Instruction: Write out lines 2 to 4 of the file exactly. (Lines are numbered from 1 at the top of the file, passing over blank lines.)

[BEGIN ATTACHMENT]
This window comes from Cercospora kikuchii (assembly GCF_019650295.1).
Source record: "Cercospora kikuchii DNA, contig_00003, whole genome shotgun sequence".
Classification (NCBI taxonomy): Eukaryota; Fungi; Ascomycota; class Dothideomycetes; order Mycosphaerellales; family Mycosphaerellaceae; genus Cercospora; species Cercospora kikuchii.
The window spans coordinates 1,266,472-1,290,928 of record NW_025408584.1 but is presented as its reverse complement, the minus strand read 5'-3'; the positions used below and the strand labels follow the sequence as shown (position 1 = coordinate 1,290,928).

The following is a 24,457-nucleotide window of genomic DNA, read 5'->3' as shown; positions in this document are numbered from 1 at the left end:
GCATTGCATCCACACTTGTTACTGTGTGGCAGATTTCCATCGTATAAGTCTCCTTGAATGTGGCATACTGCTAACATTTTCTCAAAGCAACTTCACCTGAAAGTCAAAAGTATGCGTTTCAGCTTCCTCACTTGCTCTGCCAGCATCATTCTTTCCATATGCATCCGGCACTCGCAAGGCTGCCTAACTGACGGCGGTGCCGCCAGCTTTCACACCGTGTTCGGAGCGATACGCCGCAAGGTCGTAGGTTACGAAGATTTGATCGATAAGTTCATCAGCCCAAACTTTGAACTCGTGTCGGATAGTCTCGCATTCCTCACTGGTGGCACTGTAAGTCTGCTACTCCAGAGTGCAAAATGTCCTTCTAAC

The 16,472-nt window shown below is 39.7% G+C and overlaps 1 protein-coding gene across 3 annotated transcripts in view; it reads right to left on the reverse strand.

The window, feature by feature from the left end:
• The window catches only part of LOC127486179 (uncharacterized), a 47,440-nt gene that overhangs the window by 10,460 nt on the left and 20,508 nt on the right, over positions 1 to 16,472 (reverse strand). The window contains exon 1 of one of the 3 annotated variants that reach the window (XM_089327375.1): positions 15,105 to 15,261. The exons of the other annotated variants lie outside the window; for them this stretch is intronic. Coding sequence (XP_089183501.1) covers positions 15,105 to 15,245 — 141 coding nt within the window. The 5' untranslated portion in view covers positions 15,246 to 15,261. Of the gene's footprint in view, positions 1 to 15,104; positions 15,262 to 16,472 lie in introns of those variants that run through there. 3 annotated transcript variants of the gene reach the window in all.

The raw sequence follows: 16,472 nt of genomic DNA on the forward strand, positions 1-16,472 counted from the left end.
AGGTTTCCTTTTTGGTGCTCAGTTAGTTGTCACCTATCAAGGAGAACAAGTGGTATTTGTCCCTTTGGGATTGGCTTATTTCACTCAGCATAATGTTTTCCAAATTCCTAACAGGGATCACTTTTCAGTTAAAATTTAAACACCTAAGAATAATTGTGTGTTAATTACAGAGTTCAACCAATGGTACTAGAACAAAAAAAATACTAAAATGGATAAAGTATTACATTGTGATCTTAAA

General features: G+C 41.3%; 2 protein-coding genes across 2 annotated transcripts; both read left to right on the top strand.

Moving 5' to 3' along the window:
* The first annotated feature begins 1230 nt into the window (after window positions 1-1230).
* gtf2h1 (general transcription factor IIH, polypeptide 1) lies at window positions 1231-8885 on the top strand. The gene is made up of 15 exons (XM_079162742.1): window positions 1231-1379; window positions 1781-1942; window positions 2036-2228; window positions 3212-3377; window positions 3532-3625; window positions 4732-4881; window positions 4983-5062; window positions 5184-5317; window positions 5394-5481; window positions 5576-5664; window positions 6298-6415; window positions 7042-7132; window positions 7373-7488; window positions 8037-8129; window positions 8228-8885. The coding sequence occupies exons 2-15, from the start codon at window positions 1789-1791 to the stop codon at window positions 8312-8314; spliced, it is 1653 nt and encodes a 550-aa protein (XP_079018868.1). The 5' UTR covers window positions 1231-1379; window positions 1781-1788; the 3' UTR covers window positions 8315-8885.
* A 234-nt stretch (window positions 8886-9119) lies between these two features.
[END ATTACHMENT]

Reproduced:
Source record: "Cercospora kikuchii DNA, contig_00003, whole genome shotgun sequence".
Classification (NCBI taxonomy): Eukaryota; Fungi; Ascomycota; class Dothideomycetes; order Mycosphaerellales; family Mycosphaerellaceae; genus Cercospora; species Cercospora kikuchii.
The window spans coordinates 1,266,472-1,290,928 of record NW_025408584.1 but is presented as its reverse complement, the minus strand read 5'-3'; the positions used below and the strand labels follow the sequence as shown (position 1 = coordinate 1,290,928).